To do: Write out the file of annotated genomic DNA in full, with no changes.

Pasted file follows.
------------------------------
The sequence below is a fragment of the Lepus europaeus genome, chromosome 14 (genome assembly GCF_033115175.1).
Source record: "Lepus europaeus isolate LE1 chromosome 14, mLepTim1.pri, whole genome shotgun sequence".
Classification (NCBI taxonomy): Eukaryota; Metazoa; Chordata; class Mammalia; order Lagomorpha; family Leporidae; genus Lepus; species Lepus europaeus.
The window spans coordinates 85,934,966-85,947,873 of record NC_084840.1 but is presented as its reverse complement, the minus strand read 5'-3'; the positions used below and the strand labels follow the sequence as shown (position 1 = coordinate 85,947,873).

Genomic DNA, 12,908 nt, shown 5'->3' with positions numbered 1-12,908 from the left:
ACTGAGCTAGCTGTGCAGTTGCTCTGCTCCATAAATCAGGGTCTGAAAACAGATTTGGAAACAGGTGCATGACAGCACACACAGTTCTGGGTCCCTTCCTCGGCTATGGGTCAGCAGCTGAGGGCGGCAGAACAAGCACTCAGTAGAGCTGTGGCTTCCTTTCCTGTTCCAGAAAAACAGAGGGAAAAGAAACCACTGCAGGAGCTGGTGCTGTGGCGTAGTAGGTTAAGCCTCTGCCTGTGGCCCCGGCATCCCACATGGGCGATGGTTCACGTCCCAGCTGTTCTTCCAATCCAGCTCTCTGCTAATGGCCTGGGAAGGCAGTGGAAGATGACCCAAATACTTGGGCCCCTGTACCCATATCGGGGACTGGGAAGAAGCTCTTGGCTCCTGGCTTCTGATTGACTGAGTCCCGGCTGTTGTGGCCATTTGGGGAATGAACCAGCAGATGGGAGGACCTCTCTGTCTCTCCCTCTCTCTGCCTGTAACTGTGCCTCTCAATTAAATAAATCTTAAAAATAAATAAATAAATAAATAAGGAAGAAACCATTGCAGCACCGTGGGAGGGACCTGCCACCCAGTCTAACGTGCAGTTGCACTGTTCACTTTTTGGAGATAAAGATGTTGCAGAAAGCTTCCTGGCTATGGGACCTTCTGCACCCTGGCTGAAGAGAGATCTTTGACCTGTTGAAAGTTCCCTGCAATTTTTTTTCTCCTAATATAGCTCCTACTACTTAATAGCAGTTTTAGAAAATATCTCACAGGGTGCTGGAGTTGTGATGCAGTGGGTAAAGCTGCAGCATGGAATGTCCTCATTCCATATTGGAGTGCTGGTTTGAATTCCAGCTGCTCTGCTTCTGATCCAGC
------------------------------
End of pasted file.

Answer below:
The sequence below is a fragment of the Lepus europaeus genome, chromosome 14 (genome assembly GCF_033115175.1).
Source record: "Lepus europaeus isolate LE1 chromosome 14, mLepTim1.pri, whole genome shotgun sequence".
Classification (NCBI taxonomy): Eukaryota; Metazoa; Chordata; class Mammalia; order Lagomorpha; family Leporidae; genus Lepus; species Lepus europaeus.
The window spans coordinates 85,934,966-85,947,873 of record NC_084840.1 but is presented as its reverse complement, the minus strand read 5'-3'; the positions used below and the strand labels follow the sequence as shown (position 1 = coordinate 85,947,873).

Genomic DNA, 12,908 nt, shown 5'->3' with positions numbered 1-12,908 from the left:
ACTGAGCTAGCTGTGCAGTTGCTCTGCTCCATAAATCAGGGTCTGAAAACAGATTTGGAAACAGGTGCATGACAGCACACACAGTTCTGGGTCCCTTCCTCGGCTATGGGTCAGCAGCTGAGGGCGGCAGAACAAGCACTCAGTAGAGCTGTGGCTTCCTTTCCTGTTCCAGAAAAACAGAGGGAAAAGAAACCACTGCAGGAGCTGGTGCTGTGGCGTAGTAGGTTAAGCCTCTGCCTGTGGCCCCGGCATCCCACATGGGCGATGGTTCACGTCCCAGCTGTTCTTCCAATCCAGCTCTCTGCTAATGGCCTGGGAAGGCAGTGGAAGATGACCCAAATACTTGGGCCCCTGTACCCATATCGGGGACTGGGAAGAAGCTCTTGGCTCCTGGCTTCTGATTGACTGAGTCCCGGCTGTTGTGGCCATTTGGGGAATGAACCAGCAGATGGGAGGACCTCTCTGTCTCTCCCTCTCTCTGCCTGTAACTGTGCCTCTCAATTAAATAAATCTTAAAAATAAATAAATAAATAAATAAGGAAGAAACCATTGCAGCACCGTGGGAGGGACCTGCCACCCAGTCTAACGTGCAGTTGCACTGTTCACTTTTTGGAGATAAAGATGTTGCAGAAAGCTTCCTGGCTATGGGACCTTCTGCACCCTGGCTGAAGAGAGATCTTTGACCTGTTGAAAGTTCCCTGCAATTTTTTTTCTCCTAATATAGCTCCTACTACTTAATAGCAGTTTTAGAAAATATCTCACAGGGTGCTGGAGTTGTGATGCAGTGGGTAAAGCTGCAGCATGGAATGTCCTCATTCCATATTGGAGTGCTGGTTTGAATTCCAGCTGCTCTGCTTCTGATCCAGC